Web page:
time again has served only one purpose. It has enabled the majority party leadership to avoid voting on education and health until after the election. And having now escaped the election season, it is now free to pursue the cuts that it apparently wants to pursue in those programs. I think that that is unfortunate.
So I will vote against this resolution. I do not expect that there will be many people who will. But I do not think I am going to like the kind of priorities that are going to come out of this shakedown. And this has been a shakedown. This is what it has been. I do not think I am going to like the priorities very much when I see that we are going to be asked to squeeze these programs because we have at an earlier date on other bills provided very large increases in the President's budget, and
now people seem to feel that we have to recoup that on this bill. I just do not happen to agree with that.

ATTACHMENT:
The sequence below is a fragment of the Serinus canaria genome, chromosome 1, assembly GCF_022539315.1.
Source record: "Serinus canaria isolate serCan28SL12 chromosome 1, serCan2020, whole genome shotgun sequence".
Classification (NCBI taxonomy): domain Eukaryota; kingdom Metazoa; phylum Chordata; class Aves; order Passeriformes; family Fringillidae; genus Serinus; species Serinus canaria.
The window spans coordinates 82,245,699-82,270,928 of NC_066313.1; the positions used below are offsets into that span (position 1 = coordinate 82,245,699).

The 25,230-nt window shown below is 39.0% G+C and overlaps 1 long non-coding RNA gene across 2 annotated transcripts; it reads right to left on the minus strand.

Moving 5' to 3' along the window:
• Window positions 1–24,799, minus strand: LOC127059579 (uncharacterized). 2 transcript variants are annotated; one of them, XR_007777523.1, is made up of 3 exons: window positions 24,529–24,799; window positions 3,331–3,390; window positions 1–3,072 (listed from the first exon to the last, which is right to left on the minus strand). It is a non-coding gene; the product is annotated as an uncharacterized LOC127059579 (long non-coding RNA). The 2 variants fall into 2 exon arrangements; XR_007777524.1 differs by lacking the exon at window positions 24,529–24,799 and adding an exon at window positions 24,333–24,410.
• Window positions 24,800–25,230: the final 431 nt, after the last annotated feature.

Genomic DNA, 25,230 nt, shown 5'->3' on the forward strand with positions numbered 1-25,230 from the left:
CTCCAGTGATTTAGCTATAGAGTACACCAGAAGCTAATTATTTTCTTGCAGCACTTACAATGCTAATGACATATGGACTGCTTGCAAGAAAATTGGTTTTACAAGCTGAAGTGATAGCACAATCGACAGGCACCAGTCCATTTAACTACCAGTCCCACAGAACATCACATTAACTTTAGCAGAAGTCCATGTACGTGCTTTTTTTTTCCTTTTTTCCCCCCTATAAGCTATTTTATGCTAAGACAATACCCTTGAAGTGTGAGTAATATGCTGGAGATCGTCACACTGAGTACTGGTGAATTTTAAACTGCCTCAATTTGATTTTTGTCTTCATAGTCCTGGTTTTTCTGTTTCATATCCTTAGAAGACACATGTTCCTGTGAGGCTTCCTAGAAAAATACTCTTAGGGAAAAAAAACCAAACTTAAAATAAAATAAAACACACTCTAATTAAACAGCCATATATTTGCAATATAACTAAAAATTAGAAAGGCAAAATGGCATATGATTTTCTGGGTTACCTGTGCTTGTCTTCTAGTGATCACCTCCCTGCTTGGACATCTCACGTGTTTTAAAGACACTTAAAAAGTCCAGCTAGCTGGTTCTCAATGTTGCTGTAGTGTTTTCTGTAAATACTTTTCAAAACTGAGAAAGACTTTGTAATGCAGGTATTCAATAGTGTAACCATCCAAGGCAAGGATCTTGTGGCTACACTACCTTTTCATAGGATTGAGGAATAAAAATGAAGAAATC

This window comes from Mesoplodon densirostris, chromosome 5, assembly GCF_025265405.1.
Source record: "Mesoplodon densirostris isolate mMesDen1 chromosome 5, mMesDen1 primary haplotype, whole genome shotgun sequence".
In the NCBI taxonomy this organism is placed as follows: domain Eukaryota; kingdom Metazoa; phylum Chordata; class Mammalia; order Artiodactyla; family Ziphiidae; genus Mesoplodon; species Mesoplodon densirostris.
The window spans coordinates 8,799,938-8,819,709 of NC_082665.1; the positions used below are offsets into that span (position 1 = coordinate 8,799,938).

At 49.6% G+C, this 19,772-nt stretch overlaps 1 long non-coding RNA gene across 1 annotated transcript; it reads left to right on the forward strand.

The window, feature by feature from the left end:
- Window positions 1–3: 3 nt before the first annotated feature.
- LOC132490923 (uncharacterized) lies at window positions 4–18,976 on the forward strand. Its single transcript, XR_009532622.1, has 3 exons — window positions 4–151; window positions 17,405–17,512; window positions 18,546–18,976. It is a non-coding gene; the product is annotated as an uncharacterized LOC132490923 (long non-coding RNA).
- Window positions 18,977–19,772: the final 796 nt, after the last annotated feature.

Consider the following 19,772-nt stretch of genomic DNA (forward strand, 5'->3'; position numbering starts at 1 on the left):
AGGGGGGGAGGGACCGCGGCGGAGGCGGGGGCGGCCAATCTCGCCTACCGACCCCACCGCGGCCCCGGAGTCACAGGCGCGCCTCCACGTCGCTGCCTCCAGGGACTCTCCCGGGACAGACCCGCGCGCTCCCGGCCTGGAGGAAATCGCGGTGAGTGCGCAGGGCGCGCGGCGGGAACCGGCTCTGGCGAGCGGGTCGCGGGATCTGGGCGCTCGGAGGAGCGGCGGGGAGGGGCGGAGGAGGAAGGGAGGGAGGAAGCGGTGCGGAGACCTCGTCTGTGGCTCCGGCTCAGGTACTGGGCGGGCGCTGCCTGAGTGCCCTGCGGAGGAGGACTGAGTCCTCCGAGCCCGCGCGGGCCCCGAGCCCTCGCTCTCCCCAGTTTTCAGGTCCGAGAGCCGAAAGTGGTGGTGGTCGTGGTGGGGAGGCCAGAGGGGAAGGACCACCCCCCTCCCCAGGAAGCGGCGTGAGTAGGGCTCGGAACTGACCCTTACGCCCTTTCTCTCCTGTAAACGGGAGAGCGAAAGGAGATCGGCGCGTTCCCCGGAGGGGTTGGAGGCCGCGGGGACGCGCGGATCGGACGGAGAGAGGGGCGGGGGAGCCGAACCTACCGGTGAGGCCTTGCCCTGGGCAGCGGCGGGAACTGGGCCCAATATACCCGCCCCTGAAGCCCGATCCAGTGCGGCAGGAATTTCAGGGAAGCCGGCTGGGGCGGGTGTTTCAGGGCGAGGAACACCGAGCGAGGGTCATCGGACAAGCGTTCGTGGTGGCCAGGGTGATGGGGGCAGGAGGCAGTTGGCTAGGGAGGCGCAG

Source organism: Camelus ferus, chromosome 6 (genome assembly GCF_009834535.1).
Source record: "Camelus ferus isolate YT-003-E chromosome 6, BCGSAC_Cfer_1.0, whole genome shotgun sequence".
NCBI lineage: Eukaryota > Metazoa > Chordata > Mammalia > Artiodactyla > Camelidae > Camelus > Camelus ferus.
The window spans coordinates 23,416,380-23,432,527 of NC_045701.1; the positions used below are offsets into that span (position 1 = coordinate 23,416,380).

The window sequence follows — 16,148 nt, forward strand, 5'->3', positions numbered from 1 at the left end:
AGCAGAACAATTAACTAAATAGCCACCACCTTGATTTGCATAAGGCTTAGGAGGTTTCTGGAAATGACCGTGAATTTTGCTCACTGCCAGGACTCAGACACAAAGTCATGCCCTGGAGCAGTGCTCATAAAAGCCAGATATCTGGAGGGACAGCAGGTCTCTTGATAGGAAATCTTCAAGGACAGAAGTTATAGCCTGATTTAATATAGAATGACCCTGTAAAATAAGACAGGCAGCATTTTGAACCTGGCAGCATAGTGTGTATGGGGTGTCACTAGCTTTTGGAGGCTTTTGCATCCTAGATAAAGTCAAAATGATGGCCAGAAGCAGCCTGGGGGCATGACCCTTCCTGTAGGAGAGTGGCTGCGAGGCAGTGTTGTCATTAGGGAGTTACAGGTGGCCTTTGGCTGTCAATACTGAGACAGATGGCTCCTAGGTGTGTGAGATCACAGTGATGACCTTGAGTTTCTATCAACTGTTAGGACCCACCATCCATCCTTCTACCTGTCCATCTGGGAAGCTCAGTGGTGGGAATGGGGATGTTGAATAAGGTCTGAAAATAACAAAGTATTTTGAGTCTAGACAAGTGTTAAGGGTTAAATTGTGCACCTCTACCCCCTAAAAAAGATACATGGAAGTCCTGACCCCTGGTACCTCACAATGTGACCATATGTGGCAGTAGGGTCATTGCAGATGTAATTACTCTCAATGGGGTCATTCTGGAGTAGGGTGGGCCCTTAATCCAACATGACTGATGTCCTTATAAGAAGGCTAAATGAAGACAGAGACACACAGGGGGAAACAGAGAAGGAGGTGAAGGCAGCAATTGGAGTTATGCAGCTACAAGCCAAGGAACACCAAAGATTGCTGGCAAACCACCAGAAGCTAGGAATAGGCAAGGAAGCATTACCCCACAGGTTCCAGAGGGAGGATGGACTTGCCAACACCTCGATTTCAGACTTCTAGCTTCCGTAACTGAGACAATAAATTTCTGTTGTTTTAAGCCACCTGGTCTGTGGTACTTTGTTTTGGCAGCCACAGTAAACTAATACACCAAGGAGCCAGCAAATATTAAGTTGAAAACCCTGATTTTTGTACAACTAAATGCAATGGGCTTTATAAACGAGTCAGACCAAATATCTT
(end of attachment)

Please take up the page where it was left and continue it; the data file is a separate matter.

When I was walking the streets in Wisconsin Rapids or Wausau or Superior, Chippewa Falls or anywhere else, I did not find many people who were asking me to have large increases in military spending, to have large increases in the transportation budget, to have large increases in Interior while we were neglecting our child care needs, our family planning needs, our National Institutes of Health and medical research needs. The gentleman from Florida (Mr. YOUNG) has provided a lot of needed
leadership in the defense area, for instance, on the Subcommittee on Defense in providing supplemental funding for health programs, for bone marrow transplant and other programs.
I am simply going to vote against this continuing resolution because I think that it is simply giving people more time to do bad things.
That is not my bag.
|5:30 PM EST||
Bill Young, R-FL 10th
Mr. YOUNG of Florida. Mr. Speaker, I yield myself 2 minutes.